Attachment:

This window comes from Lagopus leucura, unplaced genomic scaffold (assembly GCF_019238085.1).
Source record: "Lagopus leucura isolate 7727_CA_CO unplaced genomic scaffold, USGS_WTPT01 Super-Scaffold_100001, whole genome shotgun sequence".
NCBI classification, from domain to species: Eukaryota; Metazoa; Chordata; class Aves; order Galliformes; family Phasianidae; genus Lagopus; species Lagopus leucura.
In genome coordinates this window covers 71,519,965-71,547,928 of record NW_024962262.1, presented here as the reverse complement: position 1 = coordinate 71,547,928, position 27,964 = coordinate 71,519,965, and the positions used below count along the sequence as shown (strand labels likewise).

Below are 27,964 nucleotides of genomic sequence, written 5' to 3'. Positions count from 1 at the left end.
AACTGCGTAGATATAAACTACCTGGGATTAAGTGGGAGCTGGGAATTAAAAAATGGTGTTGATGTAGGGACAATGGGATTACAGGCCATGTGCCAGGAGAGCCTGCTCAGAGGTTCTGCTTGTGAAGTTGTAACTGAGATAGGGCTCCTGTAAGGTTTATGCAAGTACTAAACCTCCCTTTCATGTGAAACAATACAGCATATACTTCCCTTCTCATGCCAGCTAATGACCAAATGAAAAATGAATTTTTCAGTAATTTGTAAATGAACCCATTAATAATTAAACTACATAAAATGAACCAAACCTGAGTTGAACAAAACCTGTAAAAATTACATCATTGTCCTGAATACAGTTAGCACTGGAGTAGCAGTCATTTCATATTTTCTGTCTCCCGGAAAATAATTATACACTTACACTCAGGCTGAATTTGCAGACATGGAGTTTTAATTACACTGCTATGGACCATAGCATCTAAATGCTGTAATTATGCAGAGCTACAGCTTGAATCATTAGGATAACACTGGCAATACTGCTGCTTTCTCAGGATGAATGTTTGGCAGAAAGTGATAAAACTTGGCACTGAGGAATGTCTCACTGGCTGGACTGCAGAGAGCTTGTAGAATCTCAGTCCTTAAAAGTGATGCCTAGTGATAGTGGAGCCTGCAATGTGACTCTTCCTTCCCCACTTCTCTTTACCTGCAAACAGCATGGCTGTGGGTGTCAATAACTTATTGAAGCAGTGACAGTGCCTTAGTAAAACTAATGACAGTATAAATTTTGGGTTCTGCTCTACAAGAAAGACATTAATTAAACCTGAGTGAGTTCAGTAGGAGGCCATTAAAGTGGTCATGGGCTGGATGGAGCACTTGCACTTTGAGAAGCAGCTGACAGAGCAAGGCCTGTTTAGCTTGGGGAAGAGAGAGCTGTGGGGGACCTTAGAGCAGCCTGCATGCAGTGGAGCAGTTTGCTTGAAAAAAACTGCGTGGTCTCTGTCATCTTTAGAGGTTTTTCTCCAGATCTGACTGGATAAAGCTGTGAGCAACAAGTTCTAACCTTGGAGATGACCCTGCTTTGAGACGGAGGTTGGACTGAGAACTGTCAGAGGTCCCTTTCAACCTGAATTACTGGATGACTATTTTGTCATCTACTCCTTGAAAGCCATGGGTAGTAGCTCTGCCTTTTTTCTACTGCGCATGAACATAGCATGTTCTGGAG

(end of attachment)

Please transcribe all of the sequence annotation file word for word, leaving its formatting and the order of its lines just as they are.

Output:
This window comes from Lagopus leucura, unplaced genomic scaffold (assembly GCF_019238085.1).
Source record: "Lagopus leucura isolate 7727_CA_CO unplaced genomic scaffold, USGS_WTPT01 Super-Scaffold_100001, whole genome shotgun sequence".
NCBI classification, from domain to species: Eukaryota; Metazoa; Chordata; class Aves; order Galliformes; family Phasianidae; genus Lagopus; species Lagopus leucura.
In genome coordinates this window covers 71,519,965-71,547,928 of record NW_024962262.1, presented here as the reverse complement: position 1 = coordinate 71,547,928, position 27,964 = coordinate 71,519,965, and the positions used below count along the sequence as shown (strand labels likewise).

Below are 27,964 nucleotides of genomic sequence, written 5' to 3'. Positions count from 1 at the left end.
AACTGCGTAGATATAAACTACCTGGGATTAAGTGGGAGCTGGGAATTAAAAAATGGTGTTGATGTAGGGACAATGGGATTACAGGCCATGTGCCAGGAGAGCCTGCTCAGAGGTTCTGCTTGTGAAGTTGTAACTGAGATAGGGCTCCTGTAAGGTTTATGCAAGTACTAAACCTCCCTTTCATGTGAAACAATACAGCATATACTTCCCTTCTCATGCCAGCTAATGACCAAATGAAAAATGAATTTTTCAGTAATTTGTAAATGAACCCATTAATAATTAAACTACATAAAATGAACCAAACCTGAGTTGAACAAAACCTGTAAAAATTACATCATTGTCCTGAATACAGTTAGCACTGGAGTAGCAGTCATTTCATATTTTCTGTCTCCCGGAAAATAATTATACACTTACACTCAGGCTGAATTTGCAGACATGGAGTTTTAATTACACTGCTATGGACCATAGCATCTAAATGCTGTAATTATGCAGAGCTACAGCTTGAATCATTAGGATAACACTGGCAATACTGCTGCTTTCTCAGGATGAATGTTTGGCAGAAAGTGATAAAACTTGGCACTGAGGAATGTCTCACTGGCTGGACTGCAGAGAGCTTGTAGAATCTCAGTCCTTAAAAGTGATGCCTAGTGATAGTGGAGCCTGCAATGTGACTCTTCCTTCCCCACTTCTCTTTACCTGCAAACAGCATGGCTGTGGGTGTCAATAACTTATTGAAGCAGTGACAGTGCCTTAGTAAAACTAATGACAGTATAAATTTTGGGTTCTGCTCTACAAGAAAGACATTAATTAAACCTGAGTGAGTTCAGTAGGAGGCCATTAAAGTGGTCATGGGCTGGATGGAGCACTTGCACTTTGAGAAGCAGCTGACAGAGCAAGGCCTGTTTAGCTTGGGGAAGAGAGAGCTGTGGGGGACCTTAGAGCAGCCTGCATGCAGTGGAGCAGTTTGCTTGAAAAAAACTGCGTGGTCTCTGTCATCTTTAGAGGTTTTTCTCCAGATCTGACTGGATAAAGCTGTGAGCAACAAGTTCTAACCTTGGAGATGACCCTGCTTTGAGACGGAGGTTGGACTGAGAACTGTCAGAGGTCCCTTTCAACCTGAATTACTGGATGACTATTTTGTCATCTACTCCTTGAAAGCCATGGGTAGTAGCTCTGCCTTTTTTCTACTGCGCATGAACATAGCATGTTCTGGAG